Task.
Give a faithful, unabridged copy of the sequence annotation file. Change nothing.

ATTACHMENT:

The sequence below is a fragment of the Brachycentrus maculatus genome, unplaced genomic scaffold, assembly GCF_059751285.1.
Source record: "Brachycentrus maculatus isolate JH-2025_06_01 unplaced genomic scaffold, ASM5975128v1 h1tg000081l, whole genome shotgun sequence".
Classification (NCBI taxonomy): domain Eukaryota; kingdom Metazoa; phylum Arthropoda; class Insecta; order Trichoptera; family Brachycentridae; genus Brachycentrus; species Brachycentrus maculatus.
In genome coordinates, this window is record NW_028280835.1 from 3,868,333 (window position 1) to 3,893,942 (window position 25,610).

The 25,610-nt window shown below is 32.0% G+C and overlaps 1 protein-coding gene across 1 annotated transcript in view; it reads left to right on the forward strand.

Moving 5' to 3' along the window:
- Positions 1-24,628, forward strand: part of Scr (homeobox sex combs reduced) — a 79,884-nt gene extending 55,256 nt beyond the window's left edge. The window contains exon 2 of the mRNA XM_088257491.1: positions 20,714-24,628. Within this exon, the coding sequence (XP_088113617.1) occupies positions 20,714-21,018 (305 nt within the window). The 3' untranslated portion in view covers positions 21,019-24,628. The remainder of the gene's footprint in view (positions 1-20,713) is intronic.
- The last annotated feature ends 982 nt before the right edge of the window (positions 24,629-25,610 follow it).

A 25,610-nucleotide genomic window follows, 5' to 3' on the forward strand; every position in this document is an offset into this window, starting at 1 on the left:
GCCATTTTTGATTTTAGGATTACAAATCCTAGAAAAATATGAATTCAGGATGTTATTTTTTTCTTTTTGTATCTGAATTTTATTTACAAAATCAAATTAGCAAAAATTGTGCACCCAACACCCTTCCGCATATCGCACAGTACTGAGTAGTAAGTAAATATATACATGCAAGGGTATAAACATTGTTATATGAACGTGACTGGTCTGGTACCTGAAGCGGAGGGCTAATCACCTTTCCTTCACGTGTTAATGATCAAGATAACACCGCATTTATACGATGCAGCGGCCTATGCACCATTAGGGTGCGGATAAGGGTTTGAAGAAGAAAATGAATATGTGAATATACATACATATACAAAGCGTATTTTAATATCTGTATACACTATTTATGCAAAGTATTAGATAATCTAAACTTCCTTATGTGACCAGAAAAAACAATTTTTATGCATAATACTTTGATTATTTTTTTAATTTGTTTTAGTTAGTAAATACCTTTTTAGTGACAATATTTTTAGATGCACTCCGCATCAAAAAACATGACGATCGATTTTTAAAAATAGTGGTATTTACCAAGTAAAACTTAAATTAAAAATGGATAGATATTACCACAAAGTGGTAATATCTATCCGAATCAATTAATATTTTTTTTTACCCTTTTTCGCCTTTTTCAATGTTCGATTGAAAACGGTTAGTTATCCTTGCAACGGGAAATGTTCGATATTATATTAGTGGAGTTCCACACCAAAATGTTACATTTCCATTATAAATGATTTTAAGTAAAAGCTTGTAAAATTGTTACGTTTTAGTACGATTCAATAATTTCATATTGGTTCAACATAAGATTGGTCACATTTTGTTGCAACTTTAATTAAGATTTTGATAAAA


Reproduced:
The sequence below is a fragment of the Brachycentrus maculatus genome, unplaced genomic scaffold, assembly GCF_059751285.1.
Source record: "Brachycentrus maculatus isolate JH-2025_06_01 unplaced genomic scaffold, ASM5975128v1 h1tg000081l, whole genome shotgun sequence".
Classification (NCBI taxonomy): domain Eukaryota; kingdom Metazoa; phylum Arthropoda; class Insecta; order Trichoptera; family Brachycentridae; genus Brachycentrus; species Brachycentrus maculatus.
In genome coordinates, this window is record NW_028280835.1 from 3,868,333 (window position 1) to 3,893,942 (window position 25,610).

The 25,610-nt window shown below is 32.0% G+C and overlaps 1 protein-coding gene across 1 annotated transcript in view; it reads left to right on the forward strand.

Moving 5' to 3' along the window:
- Positions 1-24,628, forward strand: part of Scr (homeobox sex combs reduced) — a 79,884-nt gene extending 55,256 nt beyond the window's left edge. The window contains exon 2 of the mRNA XM_088257491.1: positions 20,714-24,628. Within this exon, the coding sequence (XP_088113617.1) occupies positions 20,714-21,018 (305 nt within the window). The 3' untranslated portion in view covers positions 21,019-24,628. The remainder of the gene's footprint in view (positions 1-20,713) is intronic.
- The last annotated feature ends 982 nt before the right edge of the window (positions 24,629-25,610 follow it).

A 25,610-nucleotide genomic window follows, 5' to 3' on the forward strand; every position in this document is an offset into this window, starting at 1 on the left:
GCCATTTTTGATTTTAGGATTACAAATCCTAGAAAAATATGAATTCAGGATGTTATTTTTTTCTTTTTGTATCTGAATTTTATTTACAAAATCAAATTAGCAAAAATTGTGCACCCAACACCCTTCCGCATATCGCACAGTACTGAGTAGTAAGTAAATATATACATGCAAGGGTATAAACATTGTTATATGAACGTGACTGGTCTGGTACCTGAAGCGGAGGGCTAATCACCTTTCCTTCACGTGTTAATGATCAAGATAACACCGCATTTATACGATGCAGCGGCCTATGCACCATTAGGGTGCGGATAAGGGTTTGAAGAAGAAAATGAATATGTGAATATACATACATATACAAAGCGTATTTTAATATCTGTATACACTATTTATGCAAAGTATTAGATAATCTAAACTTCCTTATGTGACCAGAAAAAACAATTTTTATGCATAATACTTTGATTATTTTTTTAATTTGTTTTAGTTAGTAAATACCTTTTTAGTGACAATATTTTTAGATGCACTCCGCATCAAAAAACATGACGATCGATTTTTAAAAATAGTGGTATTTACCAAGTAAAACTTAAATTAAAAATGGATAGATATTACCACAAAGTGGTAATATCTATCCGAATCAATTAATATTTTTTTTTACCCTTTTTCGCCTTTTTCAATGTTCGATTGAAAACGGTTAGTTATCCTTGCAACGGGAAATGTTCGATATTATATTAGTGGAGTTCCACACCAAAATGTTACATTTCCATTATAAATGATTTTAAGTAAAAGCTTGTAAAATTGTTACGTTTTAGTACGATTCAATAATTTCATATTGGTTCAACATAAGATTGGTCACATTTTGTTGCAACTTTAATTAAGATTTTGATAAAA